There is always a danger in framing and displaying autographs. Light, heat cold and poor materials can cause irreparable damage. The Library of Congress recommends that documents should be stored at temperatures below 72 degrees and 35% humidity, which basically means keeping them away from Direct Light, heaters and radiators and damp rooms. High humidity is a real problem where paper is concerned as it causes “foxing” (brown mottling) and cockling (where paper rolls up and will not stay flat. This is the sort of thing that you often see in second hand books.
What do I do?
You can avoid these problems simply by not framing your autographs at all. But then what is the point owning something special if you cannot share it with the world? The solution is to choose where you display your autographs carefully. Hallways and above stairs are good places since they are usually out of direct sunlight and nowhere near radiators NEVER hang or store autographs in the bathroom, garage or attic, they are just too damp. If you choose to display your autographs yourself then here are a few guidelines.
The best way to frame autographs is to have them “mated” (backed) with acid free board. This will stop any bleaching of the autograph over time. Paper is porous and anything it comes into contact with can damage it and that included the frame itself so autographs should be backed with “archive quality” acid free board. You will also need a “window mat” (mount) between an autographed photo and the glass. This is because glass and acrylic sheeting condense moisture from the air. If print emulsion from a photograph or an autograph comes into contact with moist glass it can lift autographs off the print and can make the photo stick to it. NEVER use click frames as your autographs will be in direct contact with the plastic and back board and damage is guaranteed.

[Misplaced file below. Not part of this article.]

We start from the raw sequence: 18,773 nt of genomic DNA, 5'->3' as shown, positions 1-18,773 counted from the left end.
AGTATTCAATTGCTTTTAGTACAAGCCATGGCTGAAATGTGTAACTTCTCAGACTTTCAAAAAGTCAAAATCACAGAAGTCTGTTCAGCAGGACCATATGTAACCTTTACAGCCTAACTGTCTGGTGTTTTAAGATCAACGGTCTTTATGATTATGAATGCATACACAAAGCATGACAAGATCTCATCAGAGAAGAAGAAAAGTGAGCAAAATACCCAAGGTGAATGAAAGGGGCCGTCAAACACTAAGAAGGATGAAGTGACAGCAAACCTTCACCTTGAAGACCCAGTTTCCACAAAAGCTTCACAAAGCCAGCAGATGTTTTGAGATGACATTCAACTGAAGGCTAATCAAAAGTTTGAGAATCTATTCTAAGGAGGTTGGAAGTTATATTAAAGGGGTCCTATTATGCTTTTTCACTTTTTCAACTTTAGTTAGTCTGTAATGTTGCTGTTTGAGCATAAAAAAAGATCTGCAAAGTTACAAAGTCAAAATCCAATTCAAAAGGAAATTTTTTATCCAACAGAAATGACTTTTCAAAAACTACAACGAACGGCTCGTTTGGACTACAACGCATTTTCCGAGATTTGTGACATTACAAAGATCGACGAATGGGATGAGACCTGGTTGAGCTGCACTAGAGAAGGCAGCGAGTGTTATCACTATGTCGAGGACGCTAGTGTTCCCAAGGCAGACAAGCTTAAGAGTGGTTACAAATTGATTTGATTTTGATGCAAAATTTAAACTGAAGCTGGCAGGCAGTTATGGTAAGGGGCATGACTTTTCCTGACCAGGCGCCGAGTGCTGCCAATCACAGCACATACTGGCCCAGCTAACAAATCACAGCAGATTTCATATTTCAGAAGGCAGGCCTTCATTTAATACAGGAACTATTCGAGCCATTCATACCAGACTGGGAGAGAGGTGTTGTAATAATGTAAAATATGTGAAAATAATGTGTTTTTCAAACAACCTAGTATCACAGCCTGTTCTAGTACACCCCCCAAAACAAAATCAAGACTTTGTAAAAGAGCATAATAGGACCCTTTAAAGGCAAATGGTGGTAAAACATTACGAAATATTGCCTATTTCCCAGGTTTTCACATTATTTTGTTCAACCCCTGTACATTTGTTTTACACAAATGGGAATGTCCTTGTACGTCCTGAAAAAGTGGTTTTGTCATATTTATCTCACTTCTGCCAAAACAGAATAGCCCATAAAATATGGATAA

Securing your photo
Your photo will need to be secured to the mount with corner supports, filmoplast or a hinge made from acid free linen tape. Never use ordinary sticky tape as it will eventually stain the photo. When attaching your photo to your mount, only ever do the one side for a hinge or two top corners for supports. This will stop your photo from creasing and waving (bobbling) in the frame. For total protection use a glass or plexiglass with UV protection. This is often called museum glass or denglass. It is quite expensive and a good alternative is to use ordinary glass and change the items on display at regular intervals to prevent them from fading.
The price that you pay for a framed autograph is far more than just the signature, it is also the presentation. A scrappy piece of paper with a scrawl at the bottom is not going to impress but the same item framed with a glossy photograph in an attractive mount can look special. As a general rule, the bigger the frame the more “precious” the framed item seems to be. A frame twice the size of the actual autographed photograph is about right but this only really feasible for sizes up to A4. The choice of mount is important as well. Unless you are confident, stick to complementary colours and leave 1½” to 2 “ of mount around the image. You may also wish to add a caption to give the display a little more interest.